Before humans began burning fossil fuels in enormous quantities, this month’s North American and European heat waves would have been “virtually impossible,” according to a newly released statistical analysis. China’s heat wave would have happened only about once every 250 years.


Extreme weather was around long before humans were burning fossil fuels, of course. Yet over the past couple hundred years, man-made emissions have heated the planet. And when the world is warmer, heat waves, hurricanes, droughts and fires all get more intense.

It comes down to something called 'attribution science,' or calculating the odds and likelihood that these extreme weather events are caused my man made climate change. These odds are calculated when scientists run two climate simulations: one without humans pumping out greenhouse gases and the other simulation with them.

The moral of this story? Expect the odds of extreme weather to increase in the future if we don't limit greenhouse gas emissions.

End Notes

This week Elon Musk, owner of Twitter, decided to rebrand and rename Twitter as 'X.' It's believed that this change (or stunt) has erased "between $4 billion and $20 billion in company value, Bloomberg reported, citing analysts and brand agencies." Considering that Elon bought Twitter for $44 billion, this value destruction could be between 10 and nearly 50% of it's value. Plus, it's rumored that Elon doesn't even own the "X" trademark, instead that belongs to Microsoft.

The rebranding was chaotic to say the least, if not completely stupid.

I've watched in horror as Elon systematically dismantled a platform that I loved dearly. When he first bought Twitter, I wondered where do we go once Twitter dies? I knew that changes were going to come and I was checking out Mastodon in particular, as an off ramp. I did create an account over there but I haven't fully embraced Mastodon. Then Threads came and I joined with gusto only to get bored with it in a week.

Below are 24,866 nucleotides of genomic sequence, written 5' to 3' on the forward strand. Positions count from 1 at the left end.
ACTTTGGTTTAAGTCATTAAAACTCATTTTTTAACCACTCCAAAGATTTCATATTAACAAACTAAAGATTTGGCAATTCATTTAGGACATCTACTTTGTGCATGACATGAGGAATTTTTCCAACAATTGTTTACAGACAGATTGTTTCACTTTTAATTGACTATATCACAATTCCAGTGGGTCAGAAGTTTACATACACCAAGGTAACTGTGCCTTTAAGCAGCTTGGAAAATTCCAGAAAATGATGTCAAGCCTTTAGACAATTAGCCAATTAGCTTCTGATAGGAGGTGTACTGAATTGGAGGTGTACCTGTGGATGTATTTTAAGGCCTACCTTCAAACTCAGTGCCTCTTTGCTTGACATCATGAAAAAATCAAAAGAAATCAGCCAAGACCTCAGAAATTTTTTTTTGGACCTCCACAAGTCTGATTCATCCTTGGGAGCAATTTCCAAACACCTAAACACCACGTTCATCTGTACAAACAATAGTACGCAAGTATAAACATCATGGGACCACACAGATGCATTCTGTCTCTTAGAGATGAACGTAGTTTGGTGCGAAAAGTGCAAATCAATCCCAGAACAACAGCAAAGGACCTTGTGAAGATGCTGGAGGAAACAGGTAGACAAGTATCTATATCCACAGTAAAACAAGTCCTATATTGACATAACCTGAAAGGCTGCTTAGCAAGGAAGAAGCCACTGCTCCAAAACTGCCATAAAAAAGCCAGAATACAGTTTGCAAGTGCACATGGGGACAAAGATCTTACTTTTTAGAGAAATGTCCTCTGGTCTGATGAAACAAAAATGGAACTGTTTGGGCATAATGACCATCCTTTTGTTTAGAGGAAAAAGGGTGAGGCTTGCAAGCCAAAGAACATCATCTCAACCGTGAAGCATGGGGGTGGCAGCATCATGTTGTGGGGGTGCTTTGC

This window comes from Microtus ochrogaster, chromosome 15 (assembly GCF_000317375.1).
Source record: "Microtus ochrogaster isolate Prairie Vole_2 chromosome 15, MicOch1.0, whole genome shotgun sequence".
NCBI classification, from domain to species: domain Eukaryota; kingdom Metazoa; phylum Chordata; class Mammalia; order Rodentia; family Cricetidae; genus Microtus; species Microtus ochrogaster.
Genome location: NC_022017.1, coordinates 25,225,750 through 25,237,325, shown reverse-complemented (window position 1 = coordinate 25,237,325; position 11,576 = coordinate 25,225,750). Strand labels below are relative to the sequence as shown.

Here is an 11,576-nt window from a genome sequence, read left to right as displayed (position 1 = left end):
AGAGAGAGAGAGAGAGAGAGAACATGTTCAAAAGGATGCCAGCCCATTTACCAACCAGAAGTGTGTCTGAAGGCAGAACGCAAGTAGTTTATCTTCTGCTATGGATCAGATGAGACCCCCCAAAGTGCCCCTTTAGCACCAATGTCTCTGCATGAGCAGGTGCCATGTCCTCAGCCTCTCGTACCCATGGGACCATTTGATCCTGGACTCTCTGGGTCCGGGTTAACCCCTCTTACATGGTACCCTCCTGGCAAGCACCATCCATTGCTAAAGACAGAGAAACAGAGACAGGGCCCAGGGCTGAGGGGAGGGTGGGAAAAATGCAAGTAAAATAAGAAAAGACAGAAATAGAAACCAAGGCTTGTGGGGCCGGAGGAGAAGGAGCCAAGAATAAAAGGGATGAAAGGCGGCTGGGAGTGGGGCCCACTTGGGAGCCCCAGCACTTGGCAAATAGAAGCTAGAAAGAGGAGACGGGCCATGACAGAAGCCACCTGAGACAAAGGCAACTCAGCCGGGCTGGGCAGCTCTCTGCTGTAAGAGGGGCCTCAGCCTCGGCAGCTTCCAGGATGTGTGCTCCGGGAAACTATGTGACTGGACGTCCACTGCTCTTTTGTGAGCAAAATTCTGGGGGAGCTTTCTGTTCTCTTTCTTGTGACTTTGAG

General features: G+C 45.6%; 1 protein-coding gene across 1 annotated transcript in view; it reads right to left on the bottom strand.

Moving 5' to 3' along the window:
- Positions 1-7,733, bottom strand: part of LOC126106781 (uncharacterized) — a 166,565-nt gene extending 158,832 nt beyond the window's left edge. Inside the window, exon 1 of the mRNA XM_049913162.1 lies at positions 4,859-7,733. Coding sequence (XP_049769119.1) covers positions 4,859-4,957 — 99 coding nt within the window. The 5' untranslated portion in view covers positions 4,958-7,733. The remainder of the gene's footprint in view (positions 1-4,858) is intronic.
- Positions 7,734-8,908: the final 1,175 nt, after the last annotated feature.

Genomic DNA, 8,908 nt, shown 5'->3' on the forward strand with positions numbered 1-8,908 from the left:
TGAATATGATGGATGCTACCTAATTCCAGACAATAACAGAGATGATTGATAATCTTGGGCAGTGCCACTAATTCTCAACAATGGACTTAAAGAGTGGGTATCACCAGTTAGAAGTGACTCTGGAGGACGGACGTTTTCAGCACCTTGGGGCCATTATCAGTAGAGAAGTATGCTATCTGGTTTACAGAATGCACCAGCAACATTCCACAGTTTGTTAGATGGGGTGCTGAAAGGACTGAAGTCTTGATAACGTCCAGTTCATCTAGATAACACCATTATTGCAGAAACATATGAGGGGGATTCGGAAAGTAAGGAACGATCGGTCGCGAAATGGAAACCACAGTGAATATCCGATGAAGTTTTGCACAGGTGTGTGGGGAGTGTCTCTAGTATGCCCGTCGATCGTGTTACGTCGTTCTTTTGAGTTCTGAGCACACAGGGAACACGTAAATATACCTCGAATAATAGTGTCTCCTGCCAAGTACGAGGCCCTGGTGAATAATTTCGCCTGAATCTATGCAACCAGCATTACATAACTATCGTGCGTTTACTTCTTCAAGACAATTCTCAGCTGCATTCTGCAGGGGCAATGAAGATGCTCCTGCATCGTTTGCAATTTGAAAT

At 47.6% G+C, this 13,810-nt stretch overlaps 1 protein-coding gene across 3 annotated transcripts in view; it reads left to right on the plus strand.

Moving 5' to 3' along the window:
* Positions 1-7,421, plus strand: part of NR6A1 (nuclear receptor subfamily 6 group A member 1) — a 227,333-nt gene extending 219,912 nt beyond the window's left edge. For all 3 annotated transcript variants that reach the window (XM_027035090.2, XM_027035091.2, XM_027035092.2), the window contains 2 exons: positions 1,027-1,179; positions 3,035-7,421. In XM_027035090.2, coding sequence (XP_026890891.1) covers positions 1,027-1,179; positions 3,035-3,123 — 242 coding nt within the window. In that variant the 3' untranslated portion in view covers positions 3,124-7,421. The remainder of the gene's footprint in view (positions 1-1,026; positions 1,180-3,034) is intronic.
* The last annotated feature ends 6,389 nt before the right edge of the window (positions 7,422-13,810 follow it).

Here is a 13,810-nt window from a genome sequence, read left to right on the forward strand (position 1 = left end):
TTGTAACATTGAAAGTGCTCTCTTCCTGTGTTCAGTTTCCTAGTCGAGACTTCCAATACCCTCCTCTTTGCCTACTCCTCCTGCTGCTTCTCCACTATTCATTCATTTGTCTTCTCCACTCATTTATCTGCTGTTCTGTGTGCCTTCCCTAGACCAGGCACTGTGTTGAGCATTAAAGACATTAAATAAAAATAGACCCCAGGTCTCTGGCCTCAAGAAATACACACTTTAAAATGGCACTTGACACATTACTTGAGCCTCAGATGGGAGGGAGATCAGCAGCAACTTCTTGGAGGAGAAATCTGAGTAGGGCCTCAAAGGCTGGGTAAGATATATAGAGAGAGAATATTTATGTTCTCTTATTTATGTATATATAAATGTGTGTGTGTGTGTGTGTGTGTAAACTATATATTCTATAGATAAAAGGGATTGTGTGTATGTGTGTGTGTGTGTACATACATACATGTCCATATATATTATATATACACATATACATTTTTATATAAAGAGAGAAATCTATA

Thomas Ott (@thomasottio) on Threads
Ok, I’m bored of Threads. Maybe just social media in general

In fact, Threads engagement has dropped 70% since it started. It looks like I'm not the only one getting bored with another social media platform. I'm not sure but maybe people are just sick of social media and its divineness in general. Maybe we're all tired of the trolls, the political infighting, and the dumbing down of discourse. Hell, it might just be that we don't want to be a part of Zuckerberg's Meta walled garden!

Whatever the reason, all I know is that there's a mass of Twitter refugees looking for a new home, a place where they can consume breaking news, post short messages, and interact with a community. Is that too much to ask? Or is something completely different brewing underneath the Internet surface?

It's too early to tell but perhaps the Internet wants to return to a time where people hosted their own content on their own domains again, and shy away from the siloed social media platforms. A place where they can grow their own community and moderate it as they see fit.

Only time will tell where all the Twitter refugees land but for some smart entrepreneurs, who can build a better bird cage, it could be the opportunity of a lifetime. The question is, do we want to be caged again?